Pippin’s Colorful Path

The surprising story of the self-taught African-American artist Horace Pippin leaps to life with the surefooted collaboration of writer Jen Bryant and illustrator Melissa Sweet, the award-winning team who created A River Of Words: The Story of William Carlos Williams.Splash of Red by Jen Bryant

A Splash of Red: The Life and Art of Horace Pippin introduces readers to an active, good-natured child who would draw on any old scrap of paper he could find. With charcoal in hand, Horace sketched the parade of animals, people and events of his life. He explained his method this way: “Pictures just come to my mind … and I tell my heart to go ahead.” Color came to his artwork the day he won his first real art supplies: colored pencils, brushes, a box of bright paints.

Ms. Sweet’s own pleasing toolbox includes, as is her way, a joyous array of images, materials, textures, hues, and perspectives. For instance, the double-page spread where Horace gets his supplies shows scraps of colored paper, the child’s winning drawing, the luscious new watercolors in their glossy white circles, wooden brushes, and sharpened colored pencils from Acme. In the bottom right-hand corner, Horace grips a paintbrush as he paints a picture of “Hattie and the Rooster.” Such a scene is enough to make you want to run out and buy your own art set.

When Horace was in eighth grade, his father left, and the family needed his help. He quit school and went to work. Undaunted, he kept drawing whenever he had the chance. A few years later, the U.S. entered World War I, and the newly enlisted Horace was sent to France. He filled notebook after notebook with his art, even though he spent much of his time there in cold, dark trenches.

A bullet to the shoulder damaged Horace’s right arm. Home from the war, he and his bride, Jennie, settled near West Chester, PA, where Horace had spent his early childhood. Things had changed, though; he couldn’t lift or move his arm the way he used to, and it seemed Horace’s sketching days were over. Now he could only wish to draw.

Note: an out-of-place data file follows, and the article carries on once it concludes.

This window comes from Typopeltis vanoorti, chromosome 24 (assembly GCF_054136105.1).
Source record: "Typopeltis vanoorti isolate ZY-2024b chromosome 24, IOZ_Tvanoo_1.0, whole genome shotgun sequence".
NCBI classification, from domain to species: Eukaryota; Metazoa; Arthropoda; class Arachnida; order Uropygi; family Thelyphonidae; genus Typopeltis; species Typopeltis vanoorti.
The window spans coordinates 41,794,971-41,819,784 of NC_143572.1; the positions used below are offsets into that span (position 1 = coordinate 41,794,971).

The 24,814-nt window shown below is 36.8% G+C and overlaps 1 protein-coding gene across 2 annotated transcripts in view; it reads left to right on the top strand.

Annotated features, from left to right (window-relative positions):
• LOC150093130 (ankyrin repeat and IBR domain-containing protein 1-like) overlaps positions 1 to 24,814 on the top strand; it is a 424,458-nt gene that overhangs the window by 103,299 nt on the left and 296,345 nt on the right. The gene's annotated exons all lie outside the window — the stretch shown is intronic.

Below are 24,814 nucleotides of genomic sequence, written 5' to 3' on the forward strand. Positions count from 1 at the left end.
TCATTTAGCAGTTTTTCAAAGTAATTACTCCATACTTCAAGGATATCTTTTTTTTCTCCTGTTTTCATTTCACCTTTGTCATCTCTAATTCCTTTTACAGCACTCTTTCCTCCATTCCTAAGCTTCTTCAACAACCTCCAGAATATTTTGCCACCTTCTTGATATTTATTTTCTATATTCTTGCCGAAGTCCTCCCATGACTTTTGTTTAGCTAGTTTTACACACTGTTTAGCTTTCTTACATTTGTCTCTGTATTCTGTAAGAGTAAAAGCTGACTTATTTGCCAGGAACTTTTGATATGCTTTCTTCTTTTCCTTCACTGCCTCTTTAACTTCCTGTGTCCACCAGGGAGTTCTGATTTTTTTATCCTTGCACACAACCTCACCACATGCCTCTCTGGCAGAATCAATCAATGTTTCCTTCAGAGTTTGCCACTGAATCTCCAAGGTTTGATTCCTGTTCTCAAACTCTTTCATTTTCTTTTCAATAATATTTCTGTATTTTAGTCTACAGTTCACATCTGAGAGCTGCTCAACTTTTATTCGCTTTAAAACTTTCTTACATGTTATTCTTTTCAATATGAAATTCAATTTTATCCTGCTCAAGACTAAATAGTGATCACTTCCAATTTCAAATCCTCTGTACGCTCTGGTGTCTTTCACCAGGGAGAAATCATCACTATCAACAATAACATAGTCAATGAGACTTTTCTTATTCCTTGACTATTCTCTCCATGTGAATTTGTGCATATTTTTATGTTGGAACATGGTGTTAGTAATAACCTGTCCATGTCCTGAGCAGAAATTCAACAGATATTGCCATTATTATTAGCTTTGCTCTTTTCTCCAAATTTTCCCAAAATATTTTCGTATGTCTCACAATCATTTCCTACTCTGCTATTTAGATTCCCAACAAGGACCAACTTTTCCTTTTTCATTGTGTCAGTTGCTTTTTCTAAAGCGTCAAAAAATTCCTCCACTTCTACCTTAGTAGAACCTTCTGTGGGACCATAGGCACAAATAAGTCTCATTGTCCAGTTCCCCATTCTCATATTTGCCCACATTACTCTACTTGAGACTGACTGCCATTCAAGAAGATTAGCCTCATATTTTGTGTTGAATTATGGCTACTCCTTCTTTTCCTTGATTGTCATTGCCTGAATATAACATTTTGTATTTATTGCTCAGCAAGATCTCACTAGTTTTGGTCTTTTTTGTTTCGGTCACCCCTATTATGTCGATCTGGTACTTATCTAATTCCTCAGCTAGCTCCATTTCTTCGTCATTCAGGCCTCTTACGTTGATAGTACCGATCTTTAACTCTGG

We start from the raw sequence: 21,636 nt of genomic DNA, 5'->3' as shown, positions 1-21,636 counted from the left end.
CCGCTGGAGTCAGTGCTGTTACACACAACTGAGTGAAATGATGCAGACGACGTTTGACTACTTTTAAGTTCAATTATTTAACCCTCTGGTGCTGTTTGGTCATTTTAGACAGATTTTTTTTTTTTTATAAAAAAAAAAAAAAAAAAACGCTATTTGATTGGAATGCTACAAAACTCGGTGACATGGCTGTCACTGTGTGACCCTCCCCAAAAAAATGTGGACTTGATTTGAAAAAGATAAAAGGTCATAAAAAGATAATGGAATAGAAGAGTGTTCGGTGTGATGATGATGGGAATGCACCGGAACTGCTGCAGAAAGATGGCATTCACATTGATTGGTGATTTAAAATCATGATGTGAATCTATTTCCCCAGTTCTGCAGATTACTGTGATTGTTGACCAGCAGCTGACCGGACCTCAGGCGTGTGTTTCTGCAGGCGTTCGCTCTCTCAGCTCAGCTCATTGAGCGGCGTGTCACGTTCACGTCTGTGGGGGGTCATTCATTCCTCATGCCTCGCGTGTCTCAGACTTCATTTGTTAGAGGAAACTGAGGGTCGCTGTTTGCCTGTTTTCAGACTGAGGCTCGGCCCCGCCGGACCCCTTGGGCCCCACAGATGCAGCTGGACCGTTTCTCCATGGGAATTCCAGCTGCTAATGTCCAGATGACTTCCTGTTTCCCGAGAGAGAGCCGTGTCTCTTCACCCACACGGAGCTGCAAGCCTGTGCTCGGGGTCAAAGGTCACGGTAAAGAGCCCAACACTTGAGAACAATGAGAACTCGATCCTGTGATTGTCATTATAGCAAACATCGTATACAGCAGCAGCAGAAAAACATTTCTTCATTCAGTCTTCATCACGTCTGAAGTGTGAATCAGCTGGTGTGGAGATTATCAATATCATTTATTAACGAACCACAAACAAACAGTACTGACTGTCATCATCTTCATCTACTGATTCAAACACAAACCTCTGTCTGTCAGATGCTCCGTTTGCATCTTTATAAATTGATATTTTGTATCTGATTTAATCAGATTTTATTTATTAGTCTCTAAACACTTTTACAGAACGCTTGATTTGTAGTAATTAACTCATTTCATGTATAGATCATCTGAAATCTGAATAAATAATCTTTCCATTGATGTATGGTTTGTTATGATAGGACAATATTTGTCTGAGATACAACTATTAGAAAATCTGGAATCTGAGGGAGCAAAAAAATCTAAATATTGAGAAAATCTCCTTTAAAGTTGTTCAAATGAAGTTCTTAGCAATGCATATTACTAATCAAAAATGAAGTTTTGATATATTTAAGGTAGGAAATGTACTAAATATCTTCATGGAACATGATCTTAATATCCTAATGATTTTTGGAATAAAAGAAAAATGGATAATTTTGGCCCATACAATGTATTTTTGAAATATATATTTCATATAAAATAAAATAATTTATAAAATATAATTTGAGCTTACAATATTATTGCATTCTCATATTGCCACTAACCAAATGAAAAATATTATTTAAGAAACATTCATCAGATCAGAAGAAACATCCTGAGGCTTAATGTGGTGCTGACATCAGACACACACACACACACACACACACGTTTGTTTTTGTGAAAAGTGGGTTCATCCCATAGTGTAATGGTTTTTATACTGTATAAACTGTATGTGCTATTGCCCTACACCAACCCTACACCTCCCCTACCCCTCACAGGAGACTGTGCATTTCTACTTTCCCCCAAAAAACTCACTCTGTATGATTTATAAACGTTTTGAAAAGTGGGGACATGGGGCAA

Or could he? One night, pondering the many images he longed to capture, Horace reached for a poker that stood by the fire. He grabbed his right wrist with his left hand and was able to scorch lines into wood.

That was the first step Horace took to finding his way back to art. As he practiced, he grew stronger and gained better control. He spent three years painting what he had witnessed during the war. From there, he turned to all manner of subjects, from the milkman on his deliveries to the children playing in the yard.

Horace Pippin Art Institute of Chicago

Cabin in the Cotton by Horace Pippin, at the Art Institute of Chicago. Photo by Martin Beek via Flickr.

After years of painting, the famous artist N.C. Wyeth saw his work and told Horace he should have his own one-man exhibition in West Chester. Today, museums across the world display the work of Horace Pippin, praised for his masterful use of color, form, and composition. It doesn’t get much more inspiring than that, does it?

Share this lovely book — and a museum visit — with a child or two or three …

See also …

It Jes' Happened When Bill Traylor Started to Draw by Don TateDave the PotterArt from her Heart by Kathy Whitehead

My previous post on the fabulous illustrator Bryan Collier


2 Comments (+add yours?)

  1. Trackback: Roget’s Feast of Words | Books of Wonder and Wisdom
  2. Trackback: Back to the Dawn of Drawing | Books of Wonder and Wisdom

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